P. C. Chang and the Universal Declaration of Human Rights (Pennsylvania Studies in Human Rights)
The Universal Declaration of Human Rights is one of the world's best-known and most translated documents. When it was presented to the United Nations General Assembly in December in 1948, Eleanor Roosevelt, chair of the writing group, called it a new "Magna Carta for all mankind." The passage of time has shown Roosevelt to have been largely correct in her prediction as to the declaration's importance. No other document in the world today can claim a comparable standing in the international community.
Roosevelt and French legal expert René Cassin have often been represented as the principal authors of the declaration. But in fact, it resulted from a collaborative effort involving a number of individuals in different capacities. One of the declaration's most important authors was the vice chairman of the Human Rights Commission, Peng Chun Chang (1892-1957), a Chinese diplomat and philosopher whose contribution has been the focus of growing attention in recent years. Indeed, it is Chang who deserves the credit for the universality and religious ecumenism that are now regarded as the declaration's defining features. Despite this, Chang's extraordinary contribution has been overlooked by historians.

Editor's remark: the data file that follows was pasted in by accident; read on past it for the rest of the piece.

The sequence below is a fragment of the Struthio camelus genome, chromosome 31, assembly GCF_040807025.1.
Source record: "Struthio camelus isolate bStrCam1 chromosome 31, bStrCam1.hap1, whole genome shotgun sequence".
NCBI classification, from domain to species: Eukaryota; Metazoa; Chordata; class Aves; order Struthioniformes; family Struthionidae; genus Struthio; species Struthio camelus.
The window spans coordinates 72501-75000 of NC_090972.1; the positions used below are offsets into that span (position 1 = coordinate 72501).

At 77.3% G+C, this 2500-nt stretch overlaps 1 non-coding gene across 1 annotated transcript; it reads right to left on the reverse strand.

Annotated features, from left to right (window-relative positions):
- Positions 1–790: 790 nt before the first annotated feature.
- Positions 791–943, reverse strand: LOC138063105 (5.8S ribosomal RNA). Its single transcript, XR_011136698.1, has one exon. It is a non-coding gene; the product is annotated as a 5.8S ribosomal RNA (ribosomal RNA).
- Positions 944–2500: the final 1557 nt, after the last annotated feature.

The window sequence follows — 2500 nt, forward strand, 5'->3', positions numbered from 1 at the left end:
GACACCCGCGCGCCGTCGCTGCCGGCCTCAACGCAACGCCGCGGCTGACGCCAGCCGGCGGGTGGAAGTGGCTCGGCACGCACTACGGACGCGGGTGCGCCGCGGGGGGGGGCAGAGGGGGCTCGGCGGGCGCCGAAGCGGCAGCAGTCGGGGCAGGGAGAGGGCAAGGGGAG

Peng Chun Chang was a modern-day Renaissance man—teacher, scholar, university chancellor, playwright, diplomat, and politician. A true cosmopolitan, he was deeply involved in the cultural exchange between East and West, and the dramatic events of his life left a profound mark on his intellectual and political work. P. C. Chang and the Universal Declaration of Human Rights is the first biography of this extraordinary actor on the world stage, who belonged to the same generation as Mao Zedong and Chiang Kai-shek. Drawing on previously unknown sources, it casts new light on Chang's multifaceted life and involvement with one of modern history's most important documents.
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